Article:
This, the original Holocaust film, is rightly being given a separate release by Criterion. This is one picture with the weight, and certainly the impact, of a feature, even at just over a half-hour in length.
French filmmaker Georges Franju touched on taboo material when he filmed the daily work of an abbatoir for The Blood of Beasts, that for many conjures thoughts of activities in a Nazi killing camp. If honest, hard-working butchers can sing La Mer while sharpening their knives, doesn't it seem easy that killing humans on an assembly line could also be made into a routine, a workaday banality?
Franju eventually moved on to feature work, just as did the director of Night and Fog, Alain Resnais. This kind of footage has been seen many times since and hopefully has not lost its impact, but in 1955, with most exhibitors probably convinced the material was too horrid to be shown publicly, Resnais' must have had many a conflict while deciding how to best approach his subject.
PBS television periodically screens a numbing hour-long program called Memories of the Camps, a compilation docu of the Army newsfilm taken as Allied forces liberated one after another of the Concentration Camps. It was never completed. Alfred Hitchcock was assigned the job of finishing it shortly after the war, but his involvement ended after screening a rough cut and proclaiming he wanted nothing whatsoever to do with it. It sat dormant, and later its last, most extreme chapter in Auschwitz was lifted for use in other films, such as Night and Fog, and for 'evidence' sequences in Stanley Kramer's Judgment at Nuremburg. At some later point, the original written voiceover was recorded by Trevor Howard.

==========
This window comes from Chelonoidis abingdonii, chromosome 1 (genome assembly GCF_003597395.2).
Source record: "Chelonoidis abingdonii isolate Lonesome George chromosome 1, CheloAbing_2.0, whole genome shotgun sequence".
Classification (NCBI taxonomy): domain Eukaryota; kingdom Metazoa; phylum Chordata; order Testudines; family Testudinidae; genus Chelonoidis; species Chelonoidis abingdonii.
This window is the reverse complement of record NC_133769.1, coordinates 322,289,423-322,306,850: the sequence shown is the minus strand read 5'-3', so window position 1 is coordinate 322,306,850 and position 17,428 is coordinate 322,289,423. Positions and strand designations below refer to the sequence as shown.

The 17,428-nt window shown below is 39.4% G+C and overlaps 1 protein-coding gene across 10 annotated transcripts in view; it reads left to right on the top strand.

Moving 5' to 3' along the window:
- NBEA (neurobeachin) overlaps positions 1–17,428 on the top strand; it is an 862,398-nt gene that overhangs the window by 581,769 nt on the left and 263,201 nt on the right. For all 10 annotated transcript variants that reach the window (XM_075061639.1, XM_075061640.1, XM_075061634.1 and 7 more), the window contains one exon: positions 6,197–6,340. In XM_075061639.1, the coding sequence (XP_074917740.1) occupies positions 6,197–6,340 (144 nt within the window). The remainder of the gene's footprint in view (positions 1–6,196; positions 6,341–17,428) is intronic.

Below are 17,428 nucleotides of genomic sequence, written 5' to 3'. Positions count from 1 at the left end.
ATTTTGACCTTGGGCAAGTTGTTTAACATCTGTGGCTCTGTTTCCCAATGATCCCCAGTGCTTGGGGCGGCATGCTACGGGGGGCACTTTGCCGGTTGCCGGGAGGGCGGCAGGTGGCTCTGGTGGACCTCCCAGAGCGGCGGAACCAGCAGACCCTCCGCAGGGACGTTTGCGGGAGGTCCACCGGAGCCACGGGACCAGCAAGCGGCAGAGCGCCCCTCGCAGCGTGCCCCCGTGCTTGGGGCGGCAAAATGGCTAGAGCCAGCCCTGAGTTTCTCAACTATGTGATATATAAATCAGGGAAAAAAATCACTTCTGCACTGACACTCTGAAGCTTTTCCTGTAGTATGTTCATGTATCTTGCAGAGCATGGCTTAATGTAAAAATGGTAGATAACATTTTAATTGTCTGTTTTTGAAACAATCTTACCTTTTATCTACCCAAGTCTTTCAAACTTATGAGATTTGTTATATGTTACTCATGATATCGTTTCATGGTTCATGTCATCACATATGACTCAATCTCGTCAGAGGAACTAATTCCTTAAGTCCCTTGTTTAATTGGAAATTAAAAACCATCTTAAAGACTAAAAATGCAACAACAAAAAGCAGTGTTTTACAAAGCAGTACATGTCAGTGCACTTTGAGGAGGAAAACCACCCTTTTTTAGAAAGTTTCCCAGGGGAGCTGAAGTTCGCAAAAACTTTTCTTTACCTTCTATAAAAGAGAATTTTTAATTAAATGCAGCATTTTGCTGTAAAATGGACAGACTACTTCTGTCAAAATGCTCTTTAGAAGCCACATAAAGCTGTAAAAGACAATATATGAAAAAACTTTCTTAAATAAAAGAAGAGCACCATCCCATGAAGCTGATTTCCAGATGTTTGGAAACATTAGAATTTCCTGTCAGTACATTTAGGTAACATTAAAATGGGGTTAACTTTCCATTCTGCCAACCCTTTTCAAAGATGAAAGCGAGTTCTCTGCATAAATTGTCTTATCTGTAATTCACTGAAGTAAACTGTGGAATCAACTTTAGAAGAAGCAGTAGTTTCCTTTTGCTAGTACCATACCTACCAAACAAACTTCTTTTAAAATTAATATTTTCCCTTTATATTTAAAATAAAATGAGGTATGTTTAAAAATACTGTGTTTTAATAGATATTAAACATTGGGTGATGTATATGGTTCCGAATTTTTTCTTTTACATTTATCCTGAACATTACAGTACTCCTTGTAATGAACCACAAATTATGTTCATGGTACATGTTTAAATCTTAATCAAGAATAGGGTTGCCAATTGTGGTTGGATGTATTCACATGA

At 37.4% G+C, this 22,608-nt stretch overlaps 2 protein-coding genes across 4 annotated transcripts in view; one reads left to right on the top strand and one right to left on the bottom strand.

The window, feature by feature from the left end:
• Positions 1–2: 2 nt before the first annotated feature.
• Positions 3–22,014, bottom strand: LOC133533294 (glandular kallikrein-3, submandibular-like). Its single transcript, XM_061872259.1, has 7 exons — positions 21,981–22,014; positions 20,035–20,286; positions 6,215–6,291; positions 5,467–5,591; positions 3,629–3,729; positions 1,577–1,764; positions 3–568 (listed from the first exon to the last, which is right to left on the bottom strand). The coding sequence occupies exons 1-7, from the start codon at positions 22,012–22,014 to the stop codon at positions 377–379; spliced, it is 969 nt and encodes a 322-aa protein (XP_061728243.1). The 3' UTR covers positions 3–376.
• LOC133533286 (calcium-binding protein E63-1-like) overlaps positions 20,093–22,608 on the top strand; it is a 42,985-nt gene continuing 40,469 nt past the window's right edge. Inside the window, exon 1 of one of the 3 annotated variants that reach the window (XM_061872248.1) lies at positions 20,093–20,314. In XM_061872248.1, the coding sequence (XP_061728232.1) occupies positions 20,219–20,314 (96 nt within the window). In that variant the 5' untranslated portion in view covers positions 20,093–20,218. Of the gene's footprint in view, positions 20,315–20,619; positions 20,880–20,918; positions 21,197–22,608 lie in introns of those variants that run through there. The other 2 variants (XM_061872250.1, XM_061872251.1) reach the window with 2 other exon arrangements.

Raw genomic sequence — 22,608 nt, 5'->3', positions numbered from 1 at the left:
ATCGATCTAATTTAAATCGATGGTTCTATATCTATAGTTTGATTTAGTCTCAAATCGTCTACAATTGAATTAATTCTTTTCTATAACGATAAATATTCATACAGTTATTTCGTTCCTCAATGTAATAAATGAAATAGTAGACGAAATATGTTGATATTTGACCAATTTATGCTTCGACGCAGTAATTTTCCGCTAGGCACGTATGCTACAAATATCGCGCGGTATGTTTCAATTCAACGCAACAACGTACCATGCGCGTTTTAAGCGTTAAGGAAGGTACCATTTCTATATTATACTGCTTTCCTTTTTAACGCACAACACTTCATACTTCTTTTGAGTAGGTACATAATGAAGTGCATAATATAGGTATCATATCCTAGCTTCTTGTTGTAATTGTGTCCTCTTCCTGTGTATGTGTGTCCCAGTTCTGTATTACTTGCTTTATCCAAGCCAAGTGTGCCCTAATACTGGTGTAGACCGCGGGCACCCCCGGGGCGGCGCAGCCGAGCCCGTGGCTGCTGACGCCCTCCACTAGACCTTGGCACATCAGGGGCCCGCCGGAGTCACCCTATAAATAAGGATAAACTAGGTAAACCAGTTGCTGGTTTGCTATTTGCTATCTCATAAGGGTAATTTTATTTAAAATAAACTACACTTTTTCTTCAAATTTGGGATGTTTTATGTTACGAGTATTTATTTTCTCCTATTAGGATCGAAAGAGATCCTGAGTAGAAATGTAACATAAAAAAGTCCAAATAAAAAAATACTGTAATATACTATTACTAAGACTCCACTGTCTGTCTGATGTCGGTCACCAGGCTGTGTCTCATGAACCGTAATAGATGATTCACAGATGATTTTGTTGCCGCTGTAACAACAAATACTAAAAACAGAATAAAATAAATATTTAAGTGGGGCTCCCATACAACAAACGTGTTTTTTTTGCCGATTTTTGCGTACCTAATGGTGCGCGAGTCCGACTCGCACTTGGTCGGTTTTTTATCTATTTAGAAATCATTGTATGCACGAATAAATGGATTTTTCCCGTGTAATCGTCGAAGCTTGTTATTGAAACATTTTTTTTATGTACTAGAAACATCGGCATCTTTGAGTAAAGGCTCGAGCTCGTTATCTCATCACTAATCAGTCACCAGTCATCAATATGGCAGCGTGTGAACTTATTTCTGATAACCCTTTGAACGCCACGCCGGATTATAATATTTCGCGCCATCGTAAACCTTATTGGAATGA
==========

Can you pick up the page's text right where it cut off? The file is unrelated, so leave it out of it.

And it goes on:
Night and Fog had the daunting responsibility of making an informative film from the appalling footage. Telling the truth was not enough: anybody could edit something shocking from the material. Resnais and writer Cayrol had to fashion a film that ordinary citizens could watch, absorb, and then take away something constructive. In 1955, documentary realism wasn't exactly a common experience; nobody had seen Oswald shot, or footage of people being slaughtered in the Congo, Saigon, Budapest or Prague. Even news reports about the atrocities tried to 'spare' the public many of the details.
Propaganda seeks to to enforce a single prejudicial reaction to a subject - as Frank Capra did in his Why We Fight Series when he cut to dead Chinese children to instill rage against the Japanese. That kind of propaganda has a place, perhaps, when trying to bolster a population for a fight to the death.
In Night and Fog, the crime has already been committed, the graves have long since been overgrown. Only ten years had passed, and man's blackest horrors were already fading. Resnais wisely saw that his task was to create an aid to collective memory. Going for cheap shocks - it would be simple to punctuate with disturbing images, and jarring blasts of music - would short-circuit the filmmaker's greater message. Night and Fog is not an accusation, or a challenge to authority, but simply a record of things that happened, laid down in the attempt to seed a social consciousness that might prevent them from happening again.